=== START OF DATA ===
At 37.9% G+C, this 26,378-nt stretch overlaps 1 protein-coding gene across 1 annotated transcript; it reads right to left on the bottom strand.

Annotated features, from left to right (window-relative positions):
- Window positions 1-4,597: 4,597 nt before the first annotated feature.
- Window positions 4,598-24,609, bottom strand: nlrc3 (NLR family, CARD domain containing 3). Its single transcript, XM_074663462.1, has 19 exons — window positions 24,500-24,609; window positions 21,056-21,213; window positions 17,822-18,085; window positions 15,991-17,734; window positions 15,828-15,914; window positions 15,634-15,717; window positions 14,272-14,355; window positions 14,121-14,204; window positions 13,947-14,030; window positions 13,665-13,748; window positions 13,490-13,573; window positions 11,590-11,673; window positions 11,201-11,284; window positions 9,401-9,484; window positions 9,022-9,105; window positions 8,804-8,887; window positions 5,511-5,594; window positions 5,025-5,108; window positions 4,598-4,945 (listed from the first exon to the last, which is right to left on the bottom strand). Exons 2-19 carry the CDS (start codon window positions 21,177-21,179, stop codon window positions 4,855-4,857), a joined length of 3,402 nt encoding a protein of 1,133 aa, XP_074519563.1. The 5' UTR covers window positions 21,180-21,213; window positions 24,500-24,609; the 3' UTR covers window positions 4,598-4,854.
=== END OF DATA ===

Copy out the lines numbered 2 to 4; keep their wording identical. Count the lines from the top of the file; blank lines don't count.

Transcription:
Annotated features, from left to right (window-relative positions):
- Window positions 1-4,597: 4,597 nt before the first annotated feature.
- Window positions 4,598-24,609, bottom strand: nlrc3 (NLR family, CARD domain containing 3). Its single transcript, XM_074663462.1, has 19 exons — window positions 24,500-24,609; window positions 21,056-21,213; window positions 17,822-18,085; window positions 15,991-17,734; window positions 15,828-15,914; window positions 15,634-15,717; window positions 14,272-14,355; window positions 14,121-14,204; window positions 13,947-14,030; window positions 13,665-13,748; window positions 13,490-13,573; window positions 11,590-11,673; window positions 11,201-11,284; window positions 9,401-9,484; window positions 9,022-9,105; window positions 8,804-8,887; window positions 5,511-5,594; window positions 5,025-5,108; window positions 4,598-4,945 (listed from the first exon to the last, which is right to left on the bottom strand). Exons 2-19 carry the CDS (start codon window positions 21,177-21,179, stop codon window positions 4,855-4,857), a joined length of 3,402 nt encoding a protein of 1,133 aa, XP_074519563.1. The 5' UTR covers window positions 21,180-21,213; window positions 24,500-24,609; the 3' UTR covers window positions 4,598-4,854.